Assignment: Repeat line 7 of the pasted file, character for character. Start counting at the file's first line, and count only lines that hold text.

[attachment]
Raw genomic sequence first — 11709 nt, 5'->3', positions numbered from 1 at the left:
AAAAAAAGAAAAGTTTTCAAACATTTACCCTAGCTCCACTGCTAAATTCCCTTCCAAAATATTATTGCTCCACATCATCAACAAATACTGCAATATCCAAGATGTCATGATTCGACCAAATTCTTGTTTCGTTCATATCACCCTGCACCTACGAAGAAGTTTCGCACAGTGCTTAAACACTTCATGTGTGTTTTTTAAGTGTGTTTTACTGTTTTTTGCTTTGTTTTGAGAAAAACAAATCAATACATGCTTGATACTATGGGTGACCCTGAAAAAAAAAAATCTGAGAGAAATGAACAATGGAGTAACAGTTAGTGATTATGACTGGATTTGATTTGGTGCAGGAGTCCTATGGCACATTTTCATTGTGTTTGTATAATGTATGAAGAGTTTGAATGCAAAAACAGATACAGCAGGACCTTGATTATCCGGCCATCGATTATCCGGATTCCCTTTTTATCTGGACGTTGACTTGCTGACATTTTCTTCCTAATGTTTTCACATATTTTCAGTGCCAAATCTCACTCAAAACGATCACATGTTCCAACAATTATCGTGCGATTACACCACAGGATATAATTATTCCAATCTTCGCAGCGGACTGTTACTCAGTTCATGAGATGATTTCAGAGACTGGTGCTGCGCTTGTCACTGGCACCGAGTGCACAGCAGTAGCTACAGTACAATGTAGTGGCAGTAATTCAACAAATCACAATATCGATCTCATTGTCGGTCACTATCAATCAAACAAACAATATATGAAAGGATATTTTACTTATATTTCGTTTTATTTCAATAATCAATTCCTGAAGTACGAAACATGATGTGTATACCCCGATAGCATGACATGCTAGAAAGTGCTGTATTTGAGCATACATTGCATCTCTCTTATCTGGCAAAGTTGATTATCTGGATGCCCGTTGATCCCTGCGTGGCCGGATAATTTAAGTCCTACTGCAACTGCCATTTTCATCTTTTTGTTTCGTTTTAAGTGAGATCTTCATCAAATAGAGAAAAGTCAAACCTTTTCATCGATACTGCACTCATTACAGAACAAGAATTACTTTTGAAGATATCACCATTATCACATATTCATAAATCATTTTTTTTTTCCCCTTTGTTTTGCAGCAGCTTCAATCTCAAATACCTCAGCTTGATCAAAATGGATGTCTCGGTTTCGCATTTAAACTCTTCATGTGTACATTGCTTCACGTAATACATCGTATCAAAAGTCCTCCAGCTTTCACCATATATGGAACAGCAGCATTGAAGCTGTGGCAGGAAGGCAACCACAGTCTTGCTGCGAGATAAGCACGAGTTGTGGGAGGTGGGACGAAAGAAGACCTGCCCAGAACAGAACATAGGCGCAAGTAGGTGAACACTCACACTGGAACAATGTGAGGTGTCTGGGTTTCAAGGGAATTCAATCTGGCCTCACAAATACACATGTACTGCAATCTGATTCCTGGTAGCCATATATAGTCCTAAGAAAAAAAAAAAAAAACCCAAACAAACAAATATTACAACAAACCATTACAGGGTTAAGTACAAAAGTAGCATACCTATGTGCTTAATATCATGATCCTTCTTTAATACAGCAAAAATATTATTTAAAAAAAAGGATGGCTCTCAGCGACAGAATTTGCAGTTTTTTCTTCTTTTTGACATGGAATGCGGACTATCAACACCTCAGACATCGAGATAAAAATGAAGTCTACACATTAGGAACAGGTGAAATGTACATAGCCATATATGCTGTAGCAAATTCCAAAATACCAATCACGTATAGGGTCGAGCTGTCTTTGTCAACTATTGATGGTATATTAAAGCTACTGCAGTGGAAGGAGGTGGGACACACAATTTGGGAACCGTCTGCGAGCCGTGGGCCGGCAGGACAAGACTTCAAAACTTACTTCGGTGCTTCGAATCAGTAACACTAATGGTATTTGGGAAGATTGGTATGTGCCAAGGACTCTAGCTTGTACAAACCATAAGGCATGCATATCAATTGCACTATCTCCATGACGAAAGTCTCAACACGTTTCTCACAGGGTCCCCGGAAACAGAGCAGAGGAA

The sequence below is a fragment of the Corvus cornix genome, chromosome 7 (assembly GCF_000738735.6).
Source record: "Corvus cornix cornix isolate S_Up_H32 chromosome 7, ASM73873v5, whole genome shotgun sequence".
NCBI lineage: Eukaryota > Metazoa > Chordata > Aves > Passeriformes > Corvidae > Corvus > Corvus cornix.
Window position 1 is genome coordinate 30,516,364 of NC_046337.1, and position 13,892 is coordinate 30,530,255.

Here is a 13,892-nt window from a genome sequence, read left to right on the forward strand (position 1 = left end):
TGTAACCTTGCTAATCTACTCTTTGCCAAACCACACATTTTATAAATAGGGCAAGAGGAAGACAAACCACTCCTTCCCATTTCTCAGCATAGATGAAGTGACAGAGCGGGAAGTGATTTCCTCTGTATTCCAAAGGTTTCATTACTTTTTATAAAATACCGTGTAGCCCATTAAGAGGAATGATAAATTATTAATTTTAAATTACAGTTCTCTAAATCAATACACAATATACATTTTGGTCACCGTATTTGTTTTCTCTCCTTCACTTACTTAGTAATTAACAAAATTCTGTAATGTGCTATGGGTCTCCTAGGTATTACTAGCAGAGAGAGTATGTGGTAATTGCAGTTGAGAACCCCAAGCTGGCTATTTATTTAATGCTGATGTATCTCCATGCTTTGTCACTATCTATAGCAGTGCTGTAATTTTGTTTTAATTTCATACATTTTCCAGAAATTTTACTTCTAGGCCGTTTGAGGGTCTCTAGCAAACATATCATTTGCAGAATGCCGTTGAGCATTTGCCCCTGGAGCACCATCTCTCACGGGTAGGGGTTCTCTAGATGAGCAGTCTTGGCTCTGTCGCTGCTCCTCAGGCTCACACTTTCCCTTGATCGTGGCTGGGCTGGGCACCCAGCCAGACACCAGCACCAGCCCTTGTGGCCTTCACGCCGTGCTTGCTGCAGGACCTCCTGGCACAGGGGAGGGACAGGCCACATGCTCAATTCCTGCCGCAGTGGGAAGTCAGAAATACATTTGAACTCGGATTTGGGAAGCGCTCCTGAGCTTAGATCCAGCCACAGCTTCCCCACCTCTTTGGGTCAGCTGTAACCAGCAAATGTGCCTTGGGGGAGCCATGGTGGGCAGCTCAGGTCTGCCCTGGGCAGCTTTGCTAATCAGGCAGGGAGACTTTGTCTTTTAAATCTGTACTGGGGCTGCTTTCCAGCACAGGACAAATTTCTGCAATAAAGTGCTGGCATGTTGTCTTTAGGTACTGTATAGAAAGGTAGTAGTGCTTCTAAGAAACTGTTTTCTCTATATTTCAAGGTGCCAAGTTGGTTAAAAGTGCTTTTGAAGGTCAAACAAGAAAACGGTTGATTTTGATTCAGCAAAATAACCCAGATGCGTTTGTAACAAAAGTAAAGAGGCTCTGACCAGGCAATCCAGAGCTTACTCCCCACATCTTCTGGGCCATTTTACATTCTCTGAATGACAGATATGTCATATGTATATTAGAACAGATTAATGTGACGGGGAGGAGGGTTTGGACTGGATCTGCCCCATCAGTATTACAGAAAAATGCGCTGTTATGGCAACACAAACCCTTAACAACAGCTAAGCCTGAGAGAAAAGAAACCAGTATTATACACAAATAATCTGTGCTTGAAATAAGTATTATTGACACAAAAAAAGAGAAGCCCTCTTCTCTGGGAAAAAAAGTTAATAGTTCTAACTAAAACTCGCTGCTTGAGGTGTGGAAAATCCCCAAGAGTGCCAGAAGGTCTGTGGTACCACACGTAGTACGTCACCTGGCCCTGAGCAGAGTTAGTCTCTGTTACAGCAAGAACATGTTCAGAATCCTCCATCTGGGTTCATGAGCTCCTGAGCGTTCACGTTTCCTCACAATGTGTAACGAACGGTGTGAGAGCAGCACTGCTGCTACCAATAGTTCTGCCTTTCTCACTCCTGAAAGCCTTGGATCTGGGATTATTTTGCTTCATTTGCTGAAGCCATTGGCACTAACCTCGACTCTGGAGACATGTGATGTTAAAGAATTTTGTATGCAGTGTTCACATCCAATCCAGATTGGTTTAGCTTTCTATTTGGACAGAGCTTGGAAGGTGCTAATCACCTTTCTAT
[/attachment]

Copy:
Here is a 13,892-nt window from a genome sequence, read left to right on the forward strand (position 1 = left end):